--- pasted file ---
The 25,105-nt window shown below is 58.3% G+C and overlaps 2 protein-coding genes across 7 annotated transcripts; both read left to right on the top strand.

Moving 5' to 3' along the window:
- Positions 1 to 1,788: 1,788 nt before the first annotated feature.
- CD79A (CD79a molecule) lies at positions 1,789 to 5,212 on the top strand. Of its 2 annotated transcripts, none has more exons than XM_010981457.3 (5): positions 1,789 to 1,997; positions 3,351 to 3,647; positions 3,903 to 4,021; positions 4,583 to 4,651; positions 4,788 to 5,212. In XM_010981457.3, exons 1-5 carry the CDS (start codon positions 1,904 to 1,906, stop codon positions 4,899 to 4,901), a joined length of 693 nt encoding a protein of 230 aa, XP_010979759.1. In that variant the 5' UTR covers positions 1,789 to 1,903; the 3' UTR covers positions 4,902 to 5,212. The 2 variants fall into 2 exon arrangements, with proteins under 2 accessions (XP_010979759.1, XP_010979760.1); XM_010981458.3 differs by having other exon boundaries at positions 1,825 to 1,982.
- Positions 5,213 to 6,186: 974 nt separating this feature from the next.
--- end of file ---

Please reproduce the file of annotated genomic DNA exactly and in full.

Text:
The 25,105-nt window shown below is 58.3% G+C and overlaps 2 protein-coding genes across 7 annotated transcripts; both read left to right on the top strand.

Moving 5' to 3' along the window:
- Positions 1 to 1,788: 1,788 nt before the first annotated feature.
- CD79A (CD79a molecule) lies at positions 1,789 to 5,212 on the top strand. Of its 2 annotated transcripts, none has more exons than XM_010981457.3 (5): positions 1,789 to 1,997; positions 3,351 to 3,647; positions 3,903 to 4,021; positions 4,583 to 4,651; positions 4,788 to 5,212. In XM_010981457.3, exons 1-5 carry the CDS (start codon positions 1,904 to 1,906, stop codon positions 4,899 to 4,901), a joined length of 693 nt encoding a protein of 230 aa, XP_010979759.1. In that variant the 5' UTR covers positions 1,789 to 1,903; the 3' UTR covers positions 4,902 to 5,212. The 2 variants fall into 2 exon arrangements, with proteins under 2 accessions (XP_010979759.1, XP_010979760.1); XM_010981458.3 differs by having other exon boundaries at positions 1,825 to 1,982.
- Positions 5,213 to 6,186: 974 nt separating this feature from the next.